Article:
It was also reported that people’s expectations around therapy could influence their levels of engagement in CB approaches and therefore have a positive or negative impact. Some studies found that there were varying degrees of willingness among participants to invest time in practicing CB techniques and this impacted on therapy effectiveness. Techniques and tools were also often adapted by individuals to suit their lifestyle or way of doing things.

It was evident that the proposed approaches and techniques were not universally suitable, and some patients went to considerable lengths to restructure the content to suit their perceived needs [35].

Challenges of undertaking therapy

This sub theme concerns findings across several studies which indicate the sorts of challenges people appear to experience when undertaking therapy. Confronting painful emotions in therapy was reported to be a particular challenge across all therapy models and delivery formats.

During the course of their treatment, they had discovered aspects of themselves which they felt unhappy about – for example, realizing that they had social anxiety … or had needed to revisit difficult periods of their lives and thus painful memories [20].

It was also found that people could experience talking about one’s self and sharing emotions as very difficult and this was common across face-to-face therapy model.

Group psychotherapy patients typically experienced difficulties sharing their problems with the group. They could see their own problems as minor or ‘censor themselves,’ as not everything seemed permissible [47].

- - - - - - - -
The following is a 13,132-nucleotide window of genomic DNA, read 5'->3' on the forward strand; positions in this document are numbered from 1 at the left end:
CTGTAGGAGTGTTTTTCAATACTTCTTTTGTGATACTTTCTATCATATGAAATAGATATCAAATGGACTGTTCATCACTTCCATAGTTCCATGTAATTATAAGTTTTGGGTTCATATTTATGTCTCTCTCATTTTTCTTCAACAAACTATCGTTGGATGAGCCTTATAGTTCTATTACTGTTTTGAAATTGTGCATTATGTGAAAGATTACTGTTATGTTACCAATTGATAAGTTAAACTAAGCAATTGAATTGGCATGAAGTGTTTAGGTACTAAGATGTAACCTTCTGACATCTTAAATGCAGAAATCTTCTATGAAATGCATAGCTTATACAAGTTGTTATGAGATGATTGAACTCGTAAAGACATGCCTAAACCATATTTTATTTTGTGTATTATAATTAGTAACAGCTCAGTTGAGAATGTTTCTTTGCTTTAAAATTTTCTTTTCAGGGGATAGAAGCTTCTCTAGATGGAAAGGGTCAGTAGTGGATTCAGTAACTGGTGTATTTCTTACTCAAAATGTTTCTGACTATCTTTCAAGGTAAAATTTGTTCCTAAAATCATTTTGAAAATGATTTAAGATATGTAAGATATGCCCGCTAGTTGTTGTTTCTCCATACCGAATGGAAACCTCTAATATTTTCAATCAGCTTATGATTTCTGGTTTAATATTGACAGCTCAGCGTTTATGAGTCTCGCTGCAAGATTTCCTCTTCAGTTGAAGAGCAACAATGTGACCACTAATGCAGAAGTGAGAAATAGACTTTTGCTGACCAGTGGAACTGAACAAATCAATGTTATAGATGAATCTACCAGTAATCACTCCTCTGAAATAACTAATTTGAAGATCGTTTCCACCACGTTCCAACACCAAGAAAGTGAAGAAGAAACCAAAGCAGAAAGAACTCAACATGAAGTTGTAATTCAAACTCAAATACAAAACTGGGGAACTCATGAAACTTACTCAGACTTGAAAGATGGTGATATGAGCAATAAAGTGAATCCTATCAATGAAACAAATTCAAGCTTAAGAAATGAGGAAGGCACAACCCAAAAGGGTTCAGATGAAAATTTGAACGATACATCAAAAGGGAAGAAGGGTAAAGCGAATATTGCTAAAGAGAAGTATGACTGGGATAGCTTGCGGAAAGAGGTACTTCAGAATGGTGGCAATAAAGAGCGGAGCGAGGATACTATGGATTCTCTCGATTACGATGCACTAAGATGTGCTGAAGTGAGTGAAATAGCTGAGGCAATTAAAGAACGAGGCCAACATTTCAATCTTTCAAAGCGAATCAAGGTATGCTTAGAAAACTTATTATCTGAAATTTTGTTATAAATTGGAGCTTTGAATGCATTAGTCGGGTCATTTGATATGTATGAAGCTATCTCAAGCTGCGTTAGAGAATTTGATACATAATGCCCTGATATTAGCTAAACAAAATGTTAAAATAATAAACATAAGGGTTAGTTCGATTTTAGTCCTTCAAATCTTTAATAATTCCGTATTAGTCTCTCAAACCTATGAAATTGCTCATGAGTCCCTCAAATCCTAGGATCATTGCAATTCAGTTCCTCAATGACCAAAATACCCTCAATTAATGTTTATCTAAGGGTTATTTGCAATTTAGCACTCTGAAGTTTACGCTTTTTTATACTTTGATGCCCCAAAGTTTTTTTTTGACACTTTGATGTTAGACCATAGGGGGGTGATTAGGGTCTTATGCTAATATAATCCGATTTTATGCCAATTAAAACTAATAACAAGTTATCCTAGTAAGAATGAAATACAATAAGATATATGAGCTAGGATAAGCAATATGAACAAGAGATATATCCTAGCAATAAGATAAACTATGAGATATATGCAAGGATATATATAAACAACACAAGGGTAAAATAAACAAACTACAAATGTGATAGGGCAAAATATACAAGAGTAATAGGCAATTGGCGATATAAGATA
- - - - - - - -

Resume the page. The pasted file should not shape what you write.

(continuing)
Studies found that although people might recognise the need to change their thinking or behaviour, this was felt to be very hard to do. Again this was common to all main face-to-face models.

Participants described not being able to break familiar well-rehearsed patterns and responses with family members. Terry talked about always in the past finding his family too smart for him, and even now when he went home he was immediately drawn into the familiar role of being ‘pushed aside’ [16].

Nevertheless, some studies found that participants recognised the benefits of working through challenging aspects of therapy and some studies also found that people were prepared to make more effort even when they found that they were not yet seeing any improvements resulting from therapy.

Failing to improve from treatment made participants express a wish of going back and working more with the material hoping to profit from it [22].

Importance of the therapist

The importance of the therapist to the experience of therapy was a key theme across many studies. Some aspects of this theme were specific to the difference between remote and face-to-face therapy. In remote CBT for example, lack of therapist support was found to relate to dropout or poor engagement.

The perception of not being taken seriously, as being one in a pile of depressed individuals offered a panacea, led to little confidence in iCBT [internet CBT] [32].

It was also found that in remote CB approaches, genuine interaction was felt to be a key missing ingredient, that it was not possible to “establish a meaningful therapeutic relationship online” [21] and that the lack of therapist support was felt to reduce the impact of therapy.